Devils pick Nico Hischier #1 overall

After nearly two months of speculation, rumors and hype – finally it was time for Ray Shero and the Devils to choose between Nico or Nolan.  Although the initial pre-draft hype had Wheat Kings center Nolan Patrick being the top-rated prospect in the 2017 NHL Draft, most of the ranking lists had shifted over to the shift-y Swiss center Nico Hischier of the Halifax Mooseheads being #1 toward the end.  In recent days the whispers of Shero and his scouting staff leaning towards Nico started to leak out so it was little surprise when the Devils’ GM went to the podium to officially announce Hischier as the top pick of this draft and the newest New Jersey Devil.

Of course that meant that Patrick went to the division rival Philadelphia Flyers at #2, adding another dimension to an already hot rivalry – though one that’ll have to wait till mid-January to heat up on the ice, since in its infinite wisdom the NHL packed all four Devil-Flyer games into a one-month stretch from mid-January (more than three months into the season) to mid-February.  Being drafted #1-2 and playing with division rivals ensure that Nolan and Nico will always be compared.  Of course tonight for both these young men, they’re just excited over the opportunities that lay ahead.

For Hischier, the first Swiss player to ever be drafted #1, it’s been a meteoric rise since the wintertime when he was ranked as a mid first-rounder until an outstanding WJC (seven points in five games against top competition) and a terrific first season in the QMJHL for Halifax (38 goals-48 assists-86 points in 57 games) rocketed him up the rankings, first on a par with Patrick, and then slightly above him.  Perhaps the only serious question about the offensively gifted and speedy Hischier – besides the obvious skepticism about him only being in the spotlight for one season – is whether his skillset will ultimately translate as a center or as a wing at the highest level.  Of course his size isn’t a disqualifier in today’s NHL of being a pivot and one of the Devils’ main needs is for a franchise center.  You can watch YouTube for a number of highlights, here’s the best of his WJC in the wintertime (Hischier’s #18 for the Swiss):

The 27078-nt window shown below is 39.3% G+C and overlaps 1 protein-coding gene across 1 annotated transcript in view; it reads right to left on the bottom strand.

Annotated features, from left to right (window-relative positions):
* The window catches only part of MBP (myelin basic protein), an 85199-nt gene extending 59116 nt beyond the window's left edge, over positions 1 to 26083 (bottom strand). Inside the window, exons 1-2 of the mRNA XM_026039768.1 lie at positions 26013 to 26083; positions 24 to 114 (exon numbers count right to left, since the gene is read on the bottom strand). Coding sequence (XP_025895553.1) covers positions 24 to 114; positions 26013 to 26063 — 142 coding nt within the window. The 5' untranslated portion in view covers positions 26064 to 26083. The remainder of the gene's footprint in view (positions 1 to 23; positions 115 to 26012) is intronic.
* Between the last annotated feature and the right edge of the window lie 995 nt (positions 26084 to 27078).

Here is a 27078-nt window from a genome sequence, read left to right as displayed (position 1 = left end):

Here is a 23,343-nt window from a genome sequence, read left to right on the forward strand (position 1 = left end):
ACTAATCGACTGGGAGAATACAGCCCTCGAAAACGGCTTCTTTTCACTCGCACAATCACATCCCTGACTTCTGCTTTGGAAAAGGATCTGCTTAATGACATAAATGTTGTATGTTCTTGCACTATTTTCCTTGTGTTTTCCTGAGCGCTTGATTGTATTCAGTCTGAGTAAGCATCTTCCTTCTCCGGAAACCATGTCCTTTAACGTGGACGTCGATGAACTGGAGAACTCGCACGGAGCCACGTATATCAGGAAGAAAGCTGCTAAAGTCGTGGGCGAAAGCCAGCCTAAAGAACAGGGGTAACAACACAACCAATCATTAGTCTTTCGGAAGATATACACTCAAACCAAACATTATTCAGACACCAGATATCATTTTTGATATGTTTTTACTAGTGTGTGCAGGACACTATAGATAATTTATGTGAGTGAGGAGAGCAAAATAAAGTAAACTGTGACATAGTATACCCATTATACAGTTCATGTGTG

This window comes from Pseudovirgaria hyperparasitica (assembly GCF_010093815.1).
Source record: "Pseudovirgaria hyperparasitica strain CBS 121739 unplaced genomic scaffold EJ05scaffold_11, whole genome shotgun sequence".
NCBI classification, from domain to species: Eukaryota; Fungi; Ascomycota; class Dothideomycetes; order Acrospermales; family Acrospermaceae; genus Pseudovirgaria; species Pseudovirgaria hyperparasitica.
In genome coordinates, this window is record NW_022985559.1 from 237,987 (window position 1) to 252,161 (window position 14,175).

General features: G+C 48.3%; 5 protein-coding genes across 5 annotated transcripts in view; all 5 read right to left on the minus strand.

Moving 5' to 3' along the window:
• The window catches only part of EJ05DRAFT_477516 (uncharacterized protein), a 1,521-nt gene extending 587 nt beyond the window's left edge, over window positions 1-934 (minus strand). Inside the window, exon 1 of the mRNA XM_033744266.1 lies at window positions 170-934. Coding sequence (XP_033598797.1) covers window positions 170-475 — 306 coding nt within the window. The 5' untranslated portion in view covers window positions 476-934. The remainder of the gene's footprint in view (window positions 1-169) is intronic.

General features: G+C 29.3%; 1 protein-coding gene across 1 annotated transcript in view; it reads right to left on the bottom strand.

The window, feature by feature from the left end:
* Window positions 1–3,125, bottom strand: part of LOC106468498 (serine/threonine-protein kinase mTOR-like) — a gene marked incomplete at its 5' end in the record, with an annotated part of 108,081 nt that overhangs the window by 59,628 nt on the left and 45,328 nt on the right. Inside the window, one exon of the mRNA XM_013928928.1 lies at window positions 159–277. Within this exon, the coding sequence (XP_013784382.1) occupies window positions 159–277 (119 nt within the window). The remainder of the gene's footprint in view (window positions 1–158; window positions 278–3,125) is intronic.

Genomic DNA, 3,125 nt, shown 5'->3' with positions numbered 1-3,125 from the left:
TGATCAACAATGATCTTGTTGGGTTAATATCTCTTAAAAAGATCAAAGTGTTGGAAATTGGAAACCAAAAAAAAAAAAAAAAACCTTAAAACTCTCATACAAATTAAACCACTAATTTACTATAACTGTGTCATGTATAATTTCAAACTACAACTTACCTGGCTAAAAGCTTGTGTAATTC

In addition to all his tangibles, one intangible reason to like the newest Devil is his sense of humor and command of the English language.  During the pre-draft interview with the team, at one point someone with the organization – making light of the catfish-throwing during the Stanley Cup Finals – joked with the youngster that if you threw a catfish on the ice we’d pick you #1.  Hischier didn’t say anything until after the interview ended and they asked if he had any questions, then he said ‘Where can I buy a catfish?’

There hasn’t been a lot to be excited about as a Devil fan in recent years but this young man’s imminent arrival in a Devil uniform hopefully will signal the way out of the wilderness the team’s been in the last few years since the 2012 Stanley Cup Finals (was that really just five years ago?  Seems like longer with everything that’s happened with the team since then).

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Say goodbye to Stepan and Raanta: Traded to Coyotes for DeAngelo and 7th overall pick

Derek Stepan

Derek Stepan played his final game for the Rangers against Ottawa. He was dealt to the Coyotes with Antti Raanta today. AP Photo by Kathy Willens/Getty Images

As expected, the player movement is coming rapid and crazy. Today, the trades got kickstarted with NHL Draft host Chicago stunning the hockey world with two big moves that’ll change their team.